Just because a packaged food boasts a "reduced fat" label doesn’t necessarily mean it’s good for you. Here is the hard truth, are you ready?.............
The truth is that choosing packaged foods labeled as "reduced fat" or "low fat" foods are not the best alternative to truly following a healthy balanced diet. While picking up the “reduced fat” food from the shelf instead of the full-fat alternative may seem like the best thing to do, it could actually be the fiend that is blocking your road to weight loss success. Why is this? Well, your first clue should be the fact that we’re talking about a packaged food. This means it has preservatives, is sky-high in sodium, and probably doesn’t have much to offer in way of nourishment, like vitamins, minerals, antioxidants, and phytochemicals, but rather loaded with empty calories, like simple sugars and saturated fat. Any time you are trying to decide between foods, you should always opt for fresh foods, like fruits or vegetables, which are high in nutrients and vitamins.
The phrase "reduced fat" does not in any way guarantee that it is also "low fat". It simply means that in most cases the original food has been reduced down to a lesser amount of fat, making the new “reduced fat” product just that … ”reduced,” but not necessarily healthy. Think about this: if the original food had 25 grams of fat per serving, and now the “reduced fat” version has only 20 grams of fat per serving, is it a healthy snack? Absolutely not! Always look over to the nutrition facts label on the side panel. If there are more than about 6 grams of fat per serving in the food, it’s a high-fat food and would probably be better off on the shelf than in your belly.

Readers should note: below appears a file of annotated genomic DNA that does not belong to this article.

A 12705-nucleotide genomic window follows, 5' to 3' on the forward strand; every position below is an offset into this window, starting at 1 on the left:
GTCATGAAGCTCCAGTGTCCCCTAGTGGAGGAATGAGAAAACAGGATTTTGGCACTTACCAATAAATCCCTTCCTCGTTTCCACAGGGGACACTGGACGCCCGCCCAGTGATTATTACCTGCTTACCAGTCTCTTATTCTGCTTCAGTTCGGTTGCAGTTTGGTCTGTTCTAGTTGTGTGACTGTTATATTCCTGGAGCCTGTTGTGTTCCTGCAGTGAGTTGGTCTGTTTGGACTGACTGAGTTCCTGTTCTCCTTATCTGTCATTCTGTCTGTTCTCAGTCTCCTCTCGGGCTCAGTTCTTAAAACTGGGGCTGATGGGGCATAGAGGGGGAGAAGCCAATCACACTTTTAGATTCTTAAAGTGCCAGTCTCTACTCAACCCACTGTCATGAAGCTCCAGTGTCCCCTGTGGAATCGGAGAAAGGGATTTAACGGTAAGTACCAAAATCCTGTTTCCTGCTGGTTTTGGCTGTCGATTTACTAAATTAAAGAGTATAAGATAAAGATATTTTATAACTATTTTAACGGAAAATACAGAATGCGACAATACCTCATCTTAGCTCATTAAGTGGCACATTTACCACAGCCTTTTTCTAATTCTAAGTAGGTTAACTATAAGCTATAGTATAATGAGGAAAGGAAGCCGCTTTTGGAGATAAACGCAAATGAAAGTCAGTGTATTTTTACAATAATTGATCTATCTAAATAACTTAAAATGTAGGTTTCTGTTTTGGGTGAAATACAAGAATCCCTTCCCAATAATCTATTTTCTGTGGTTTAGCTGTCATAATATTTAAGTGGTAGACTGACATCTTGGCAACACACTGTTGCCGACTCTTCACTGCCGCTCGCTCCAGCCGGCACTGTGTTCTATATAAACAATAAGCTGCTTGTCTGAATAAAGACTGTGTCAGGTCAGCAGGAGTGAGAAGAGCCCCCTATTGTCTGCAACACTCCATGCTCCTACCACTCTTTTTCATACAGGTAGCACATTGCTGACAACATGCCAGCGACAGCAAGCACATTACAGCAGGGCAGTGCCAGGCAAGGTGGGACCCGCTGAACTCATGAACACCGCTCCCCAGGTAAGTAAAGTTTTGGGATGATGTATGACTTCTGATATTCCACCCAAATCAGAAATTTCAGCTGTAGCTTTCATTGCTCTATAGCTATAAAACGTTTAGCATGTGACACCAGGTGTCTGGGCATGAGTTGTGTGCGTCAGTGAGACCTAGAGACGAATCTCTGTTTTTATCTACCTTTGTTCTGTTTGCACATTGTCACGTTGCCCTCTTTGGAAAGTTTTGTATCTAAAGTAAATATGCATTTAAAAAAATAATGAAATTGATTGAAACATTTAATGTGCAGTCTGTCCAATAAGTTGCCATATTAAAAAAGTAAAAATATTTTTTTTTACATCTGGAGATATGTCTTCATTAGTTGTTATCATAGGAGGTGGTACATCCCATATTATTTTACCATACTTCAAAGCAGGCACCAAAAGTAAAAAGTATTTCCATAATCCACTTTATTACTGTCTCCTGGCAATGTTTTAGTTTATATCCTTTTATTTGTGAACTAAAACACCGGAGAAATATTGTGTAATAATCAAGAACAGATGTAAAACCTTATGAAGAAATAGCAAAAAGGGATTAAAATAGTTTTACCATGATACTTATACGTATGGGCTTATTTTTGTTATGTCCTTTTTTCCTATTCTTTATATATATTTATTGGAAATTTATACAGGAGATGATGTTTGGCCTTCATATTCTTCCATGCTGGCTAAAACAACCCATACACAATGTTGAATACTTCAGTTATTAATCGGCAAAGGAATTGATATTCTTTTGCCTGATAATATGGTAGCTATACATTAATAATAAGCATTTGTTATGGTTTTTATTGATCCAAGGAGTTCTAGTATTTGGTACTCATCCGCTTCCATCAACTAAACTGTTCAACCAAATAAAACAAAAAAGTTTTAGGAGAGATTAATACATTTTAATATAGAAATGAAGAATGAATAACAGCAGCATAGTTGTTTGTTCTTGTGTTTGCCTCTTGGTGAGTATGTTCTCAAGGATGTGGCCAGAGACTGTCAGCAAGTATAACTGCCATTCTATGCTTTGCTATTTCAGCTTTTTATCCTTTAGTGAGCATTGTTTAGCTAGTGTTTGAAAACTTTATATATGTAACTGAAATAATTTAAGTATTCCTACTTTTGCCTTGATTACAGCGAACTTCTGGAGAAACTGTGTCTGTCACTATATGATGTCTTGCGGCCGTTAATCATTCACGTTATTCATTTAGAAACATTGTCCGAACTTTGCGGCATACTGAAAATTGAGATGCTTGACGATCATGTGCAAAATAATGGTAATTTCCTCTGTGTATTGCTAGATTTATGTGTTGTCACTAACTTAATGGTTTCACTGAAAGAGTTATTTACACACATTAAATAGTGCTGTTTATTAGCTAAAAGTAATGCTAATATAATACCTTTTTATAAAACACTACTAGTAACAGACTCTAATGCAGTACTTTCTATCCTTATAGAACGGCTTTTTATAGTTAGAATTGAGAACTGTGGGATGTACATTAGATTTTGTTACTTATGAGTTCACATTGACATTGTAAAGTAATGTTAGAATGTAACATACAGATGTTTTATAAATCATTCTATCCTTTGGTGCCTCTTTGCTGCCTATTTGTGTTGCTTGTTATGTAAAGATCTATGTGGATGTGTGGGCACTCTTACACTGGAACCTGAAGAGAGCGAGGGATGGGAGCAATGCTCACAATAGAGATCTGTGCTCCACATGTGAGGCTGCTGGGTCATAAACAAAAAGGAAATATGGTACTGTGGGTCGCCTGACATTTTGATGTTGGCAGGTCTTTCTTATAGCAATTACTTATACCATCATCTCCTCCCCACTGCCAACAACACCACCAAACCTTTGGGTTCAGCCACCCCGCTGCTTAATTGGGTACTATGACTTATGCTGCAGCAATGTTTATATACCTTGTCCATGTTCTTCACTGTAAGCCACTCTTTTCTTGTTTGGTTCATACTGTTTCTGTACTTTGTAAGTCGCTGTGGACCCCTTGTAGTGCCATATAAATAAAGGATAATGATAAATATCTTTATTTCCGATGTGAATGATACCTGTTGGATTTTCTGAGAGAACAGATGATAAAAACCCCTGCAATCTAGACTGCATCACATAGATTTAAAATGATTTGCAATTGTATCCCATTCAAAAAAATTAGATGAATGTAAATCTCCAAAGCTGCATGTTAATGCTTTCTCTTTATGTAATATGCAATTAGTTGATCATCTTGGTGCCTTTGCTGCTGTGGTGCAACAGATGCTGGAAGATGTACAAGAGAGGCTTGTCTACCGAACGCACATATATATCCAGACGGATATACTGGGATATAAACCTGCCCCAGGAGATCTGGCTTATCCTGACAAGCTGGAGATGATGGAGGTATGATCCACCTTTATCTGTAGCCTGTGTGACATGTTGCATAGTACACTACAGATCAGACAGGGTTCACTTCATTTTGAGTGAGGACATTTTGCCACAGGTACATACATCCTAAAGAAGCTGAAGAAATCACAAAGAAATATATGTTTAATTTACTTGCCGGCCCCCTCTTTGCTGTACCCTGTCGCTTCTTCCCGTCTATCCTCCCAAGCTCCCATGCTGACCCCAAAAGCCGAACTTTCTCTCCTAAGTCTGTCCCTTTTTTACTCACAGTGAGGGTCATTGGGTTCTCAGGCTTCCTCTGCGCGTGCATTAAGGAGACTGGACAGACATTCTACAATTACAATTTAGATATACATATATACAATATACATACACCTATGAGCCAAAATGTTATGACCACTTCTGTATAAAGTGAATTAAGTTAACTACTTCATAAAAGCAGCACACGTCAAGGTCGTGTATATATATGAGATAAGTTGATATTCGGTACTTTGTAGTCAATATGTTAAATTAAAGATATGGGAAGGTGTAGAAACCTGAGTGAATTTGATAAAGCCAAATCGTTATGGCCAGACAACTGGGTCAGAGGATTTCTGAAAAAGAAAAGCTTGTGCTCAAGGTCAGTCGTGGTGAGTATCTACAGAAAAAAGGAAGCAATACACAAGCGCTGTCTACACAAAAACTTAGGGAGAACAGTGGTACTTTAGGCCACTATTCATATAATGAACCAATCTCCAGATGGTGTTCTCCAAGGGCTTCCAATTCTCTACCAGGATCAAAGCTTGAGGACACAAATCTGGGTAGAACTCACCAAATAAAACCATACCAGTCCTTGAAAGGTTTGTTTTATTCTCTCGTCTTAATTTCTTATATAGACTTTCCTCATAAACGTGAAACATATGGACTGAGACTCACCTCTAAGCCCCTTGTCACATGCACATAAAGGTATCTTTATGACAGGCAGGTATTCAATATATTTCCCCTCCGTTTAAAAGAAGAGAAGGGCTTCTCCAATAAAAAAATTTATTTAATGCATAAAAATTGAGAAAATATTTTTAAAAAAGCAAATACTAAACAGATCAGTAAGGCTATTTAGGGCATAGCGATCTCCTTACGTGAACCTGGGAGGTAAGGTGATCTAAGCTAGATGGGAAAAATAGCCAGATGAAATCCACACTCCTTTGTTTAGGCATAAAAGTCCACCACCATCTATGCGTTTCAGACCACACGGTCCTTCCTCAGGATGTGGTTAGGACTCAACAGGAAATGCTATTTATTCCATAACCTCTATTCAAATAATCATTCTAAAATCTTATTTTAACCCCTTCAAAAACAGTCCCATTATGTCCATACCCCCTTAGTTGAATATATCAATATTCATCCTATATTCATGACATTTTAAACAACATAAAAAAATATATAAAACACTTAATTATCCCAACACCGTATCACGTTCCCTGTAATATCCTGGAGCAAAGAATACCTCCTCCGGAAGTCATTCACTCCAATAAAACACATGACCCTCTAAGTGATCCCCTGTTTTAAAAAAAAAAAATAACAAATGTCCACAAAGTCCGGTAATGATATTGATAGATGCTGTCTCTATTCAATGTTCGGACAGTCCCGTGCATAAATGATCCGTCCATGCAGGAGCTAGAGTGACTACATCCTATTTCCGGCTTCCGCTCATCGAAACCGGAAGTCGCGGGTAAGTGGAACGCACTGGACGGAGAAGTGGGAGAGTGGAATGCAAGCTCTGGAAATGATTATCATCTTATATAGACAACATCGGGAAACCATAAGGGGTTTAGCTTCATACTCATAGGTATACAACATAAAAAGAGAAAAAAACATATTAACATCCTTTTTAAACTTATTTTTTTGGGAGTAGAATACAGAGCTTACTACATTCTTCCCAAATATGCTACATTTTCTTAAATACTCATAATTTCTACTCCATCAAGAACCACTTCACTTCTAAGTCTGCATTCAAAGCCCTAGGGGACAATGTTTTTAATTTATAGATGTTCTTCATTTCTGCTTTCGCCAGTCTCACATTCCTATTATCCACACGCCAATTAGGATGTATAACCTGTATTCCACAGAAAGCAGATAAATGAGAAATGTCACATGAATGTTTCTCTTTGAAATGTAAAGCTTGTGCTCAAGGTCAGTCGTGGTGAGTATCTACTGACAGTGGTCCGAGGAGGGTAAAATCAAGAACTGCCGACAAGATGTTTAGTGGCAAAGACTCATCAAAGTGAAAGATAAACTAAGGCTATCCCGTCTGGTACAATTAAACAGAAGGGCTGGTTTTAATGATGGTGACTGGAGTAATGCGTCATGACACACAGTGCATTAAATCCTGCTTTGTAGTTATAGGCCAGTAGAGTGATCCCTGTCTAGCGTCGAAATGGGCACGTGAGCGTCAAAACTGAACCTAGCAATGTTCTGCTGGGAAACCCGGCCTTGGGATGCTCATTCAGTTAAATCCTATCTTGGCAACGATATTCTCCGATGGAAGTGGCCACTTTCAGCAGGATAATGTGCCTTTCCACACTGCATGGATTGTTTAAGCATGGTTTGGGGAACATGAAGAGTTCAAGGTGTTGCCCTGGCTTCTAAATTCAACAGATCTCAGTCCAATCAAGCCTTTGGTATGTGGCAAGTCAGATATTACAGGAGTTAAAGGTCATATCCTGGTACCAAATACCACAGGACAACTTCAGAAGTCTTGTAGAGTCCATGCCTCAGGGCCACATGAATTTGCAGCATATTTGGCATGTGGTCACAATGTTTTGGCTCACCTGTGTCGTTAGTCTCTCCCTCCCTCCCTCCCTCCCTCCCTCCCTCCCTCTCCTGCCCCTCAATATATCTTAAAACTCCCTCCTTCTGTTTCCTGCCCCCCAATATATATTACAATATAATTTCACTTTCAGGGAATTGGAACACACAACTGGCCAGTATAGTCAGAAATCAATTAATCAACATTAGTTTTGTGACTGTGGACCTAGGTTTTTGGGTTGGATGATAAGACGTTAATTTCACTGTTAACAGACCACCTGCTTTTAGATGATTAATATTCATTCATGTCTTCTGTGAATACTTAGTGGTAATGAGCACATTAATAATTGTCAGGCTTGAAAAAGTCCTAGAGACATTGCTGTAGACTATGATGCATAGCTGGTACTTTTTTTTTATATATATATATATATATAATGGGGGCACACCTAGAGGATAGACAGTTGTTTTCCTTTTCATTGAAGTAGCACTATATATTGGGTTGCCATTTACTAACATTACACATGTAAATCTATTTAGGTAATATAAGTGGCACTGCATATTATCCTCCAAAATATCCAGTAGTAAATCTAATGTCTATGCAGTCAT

What’s more, even packaged foods that are truly low in fat (i.e. less than 6 grams per serving) may still be hiding something. You see, to make a food product a success, it has to taste good. Fat lends fabulous taste to foods, so how do food manufacturers put the taste back in after removing the fat? Sugar! Look at the label of your favorite snack and compare it to its low-fat version. You will see that although the fat content has decreased, refined sugars, and often calories, are most likely increased. And, as you should know, refined sugar foods can send blood sugars on a rollercoaster ride that can make you tired, grumpy and fat.
Finally, in addition to the downfalls listed above, there’s an even sneakier underlying problem with foods that claim to be “reduced fat” or even “low fat.” They can give you a false sense of security, because you’re associating “reduced-fat” with “healthy.” This can have the opposite effect of leading you to consume more of that food, since you feel less guilt about eating it, which really means that you’re eating more calories overall. This can become really frustrating if you’re trying to lose weight, since you can’t figure out how weight gain is possible when you’re eating so “healthy.”
The key? If you truly want to eat a balanced diet to improve your health and keep your waistline slim, stick with fresh produce, lean meats, light dairy products, nuts, legumes, and whole grains. Limit fatty foods, and leave all of the packaged food products on the shelf.
For other tips and advice direct your fitness/nutrition based questions to firstname.lastname@example.org.